DENVER – Republicans in a Colorado Senate committee kicked off the first special session in Colorado in five years by killing one of two measures brought forth by Democrats aimed at fixing a bill-drafting mistake that left several special districts in the state without the ability to collect on a state marijuana tax.
On a party-line vote, the Senate Transportation Committee struck down the first measure, continuing to push Republicans’ stance that the special session is unnecessary and that the tax fix needs to be sent to voters.
But shortly afterward, the House Finance Committee passed its version of the bill 8-4, which Republican Rep. Dan Thurlow voted for along with Democrats in the committee. It then passed its second full reading in the House.
The votes came after more back-and-forth between Republicans and Democrats over whether the special session was necessary, after testimony from some of the special districts affected, and after some TABOR specialists testified on whether the tax matter needed to go to voters.
The head of the Regional Transportation District, which faces the largest losses under the mistake of around $500,000 a month, said that it might have to cut service on some lines and possibly increase fares in 2019 in a fix isn’t found.
House Majority Leader KC Becker, who is sponsoring the legislation, continued to claim, as has Gov. John Hickenlooper, that the mistake was a simple error missed by both parties while they were drafting the landmark Senate Bill 267, which shored up rural hospital funding among several other budgetary measures.
“We made a mistake, but we are not instating a new tax,” Becker told the House Finance Committee, adding in a written statement to Denver7 that Republicans’ stance on the session was “politics at its worst.”
But Republicans continued to hammer home their TABOR point.
“TABOR’s wording is clear: Voters must approve ‘a tax policy change directly causing a net tax revenue gain to any district…And we found no fine print or footnotes indicating that the rule is waived when bill-writing mistakes occur,” the Senate GOP account tweeted.
But at an afternoon news conference, Hickenlooper continued to push back at those claims.
“This was a mistake. I think the one thing we’ve certainly established today is this was a mistake,” Hickenlooper said of the drafting error made on the bill, noting “everyone missed it.”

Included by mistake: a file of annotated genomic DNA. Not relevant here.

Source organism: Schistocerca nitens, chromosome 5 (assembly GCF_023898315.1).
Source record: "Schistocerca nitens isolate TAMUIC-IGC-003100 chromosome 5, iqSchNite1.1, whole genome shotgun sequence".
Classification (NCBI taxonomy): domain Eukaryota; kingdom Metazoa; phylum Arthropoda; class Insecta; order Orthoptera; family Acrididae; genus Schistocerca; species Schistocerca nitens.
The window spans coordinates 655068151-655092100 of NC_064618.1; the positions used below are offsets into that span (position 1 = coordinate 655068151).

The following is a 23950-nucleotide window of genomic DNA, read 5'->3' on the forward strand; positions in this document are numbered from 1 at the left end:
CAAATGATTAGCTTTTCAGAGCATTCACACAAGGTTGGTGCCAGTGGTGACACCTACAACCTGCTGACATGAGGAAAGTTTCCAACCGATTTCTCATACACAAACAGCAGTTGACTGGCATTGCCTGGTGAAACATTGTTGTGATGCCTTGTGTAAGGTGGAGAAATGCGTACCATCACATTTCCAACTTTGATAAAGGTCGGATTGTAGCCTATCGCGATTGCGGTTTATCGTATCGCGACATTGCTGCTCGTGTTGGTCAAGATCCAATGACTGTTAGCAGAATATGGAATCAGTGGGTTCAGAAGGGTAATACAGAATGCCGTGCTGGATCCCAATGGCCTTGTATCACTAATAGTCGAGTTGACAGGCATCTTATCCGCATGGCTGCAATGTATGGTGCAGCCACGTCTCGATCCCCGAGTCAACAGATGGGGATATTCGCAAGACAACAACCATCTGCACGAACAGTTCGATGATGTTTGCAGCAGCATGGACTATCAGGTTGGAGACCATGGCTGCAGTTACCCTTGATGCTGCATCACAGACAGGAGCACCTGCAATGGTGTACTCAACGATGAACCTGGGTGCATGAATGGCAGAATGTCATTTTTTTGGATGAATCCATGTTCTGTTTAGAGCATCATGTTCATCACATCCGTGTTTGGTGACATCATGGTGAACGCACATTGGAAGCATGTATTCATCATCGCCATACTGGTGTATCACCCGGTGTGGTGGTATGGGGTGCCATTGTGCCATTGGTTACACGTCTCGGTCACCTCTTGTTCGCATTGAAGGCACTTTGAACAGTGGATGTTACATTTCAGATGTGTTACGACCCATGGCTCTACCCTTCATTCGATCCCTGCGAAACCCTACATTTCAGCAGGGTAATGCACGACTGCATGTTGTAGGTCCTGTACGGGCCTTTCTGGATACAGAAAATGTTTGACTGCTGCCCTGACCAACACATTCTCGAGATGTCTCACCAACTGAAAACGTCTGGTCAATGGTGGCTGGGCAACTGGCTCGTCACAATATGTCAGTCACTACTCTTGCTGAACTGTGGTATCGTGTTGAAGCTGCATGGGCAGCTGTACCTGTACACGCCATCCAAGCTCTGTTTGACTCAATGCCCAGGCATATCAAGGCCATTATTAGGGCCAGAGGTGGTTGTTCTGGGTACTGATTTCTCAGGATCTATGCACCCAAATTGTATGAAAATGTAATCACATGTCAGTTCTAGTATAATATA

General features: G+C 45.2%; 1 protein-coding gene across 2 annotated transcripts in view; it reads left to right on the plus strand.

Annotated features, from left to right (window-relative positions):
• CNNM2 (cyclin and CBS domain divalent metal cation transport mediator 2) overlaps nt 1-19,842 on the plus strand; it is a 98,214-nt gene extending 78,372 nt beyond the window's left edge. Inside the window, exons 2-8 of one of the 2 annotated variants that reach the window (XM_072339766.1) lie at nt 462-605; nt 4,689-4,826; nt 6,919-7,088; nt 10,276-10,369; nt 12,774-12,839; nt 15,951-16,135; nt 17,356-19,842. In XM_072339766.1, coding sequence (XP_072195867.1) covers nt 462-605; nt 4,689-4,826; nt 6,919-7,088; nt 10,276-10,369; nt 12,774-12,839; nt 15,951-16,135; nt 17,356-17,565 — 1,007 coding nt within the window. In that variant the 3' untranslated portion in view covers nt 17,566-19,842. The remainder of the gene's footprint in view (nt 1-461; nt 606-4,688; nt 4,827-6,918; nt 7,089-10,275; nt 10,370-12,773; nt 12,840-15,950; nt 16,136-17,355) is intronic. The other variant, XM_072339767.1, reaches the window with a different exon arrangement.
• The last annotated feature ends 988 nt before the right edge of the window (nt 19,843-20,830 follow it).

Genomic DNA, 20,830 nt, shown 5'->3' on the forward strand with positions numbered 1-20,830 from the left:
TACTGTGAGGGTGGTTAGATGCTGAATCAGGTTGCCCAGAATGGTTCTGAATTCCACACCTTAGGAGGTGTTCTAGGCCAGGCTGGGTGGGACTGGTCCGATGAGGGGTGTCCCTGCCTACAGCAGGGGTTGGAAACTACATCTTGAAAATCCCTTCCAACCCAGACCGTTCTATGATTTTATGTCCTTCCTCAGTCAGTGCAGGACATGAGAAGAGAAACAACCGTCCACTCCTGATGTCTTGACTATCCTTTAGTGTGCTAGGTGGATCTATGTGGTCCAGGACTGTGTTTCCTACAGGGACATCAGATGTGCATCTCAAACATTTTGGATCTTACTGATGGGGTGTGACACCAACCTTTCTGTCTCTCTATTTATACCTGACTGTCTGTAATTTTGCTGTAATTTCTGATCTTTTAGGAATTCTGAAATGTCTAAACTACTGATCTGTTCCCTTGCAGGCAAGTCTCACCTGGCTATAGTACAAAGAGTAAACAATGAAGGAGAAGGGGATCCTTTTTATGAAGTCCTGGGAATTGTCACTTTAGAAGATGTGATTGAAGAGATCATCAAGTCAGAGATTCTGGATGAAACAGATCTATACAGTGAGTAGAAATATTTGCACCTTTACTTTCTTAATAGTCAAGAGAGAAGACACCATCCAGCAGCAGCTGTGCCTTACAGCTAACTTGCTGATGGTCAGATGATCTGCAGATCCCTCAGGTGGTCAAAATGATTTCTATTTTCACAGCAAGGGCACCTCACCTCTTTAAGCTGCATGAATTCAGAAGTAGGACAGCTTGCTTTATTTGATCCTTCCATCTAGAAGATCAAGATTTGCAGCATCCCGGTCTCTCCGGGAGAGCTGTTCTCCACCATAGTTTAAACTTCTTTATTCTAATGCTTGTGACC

And though the session is moving ahead, Hickenlooper made clear his disappointment in how discussions have gone so far.
“I didn’t see where, necessarily, there would be a compromise needed,” Hickenlooper said. “I thought this would be a bipartisan solution since everyone agreed it was a mistake.”
If the bill ends up moving along beyond its second House reading and passes a third reading, it would go over to the Senate. If the Senate were to pass the House bill as-is, it would then go to Hickenlooper’s desk.
But committees or the full floor could amend the bill, and if it passed the full Senate floor in that case, it would go back to the House for concurrence before moving to Hickenlooper for a signature.
Special sessions must take at least three days in Colorado. This session is expected to cost around $25,000 per day, which the special districts initially said they would foot.
Editor's Note: Senate President Kevin Grantham started off the session with a somber reminder of the massacre in Las Vegas that happened overnight, bringing a moment of bipartisan discourse. He said he had family members at the concert, but that they were “safe and sound” after the shooting.
“If this morning wasn’t a reminder that there are more important things, and more crucial things, in this world than what is going on here today, then I don’t know what is,” Grantham said. “I know our thoughts and our prayers are out for all the families, victims, those that are in Las Vegas, those that were visiting, those at the event. The tragedy that is going on their right now is unfathomable.”
Democrats responded by thanking Grantham in a tweet:
Hickenlooper also said to start off his news conference that he'd spoken with Nevada Gov. Brian Sandoval about the shooting, and offered his support. Hickenlooper was governor during the Aurora theater shooting in 2012, in which 12 people died and 70 were injured.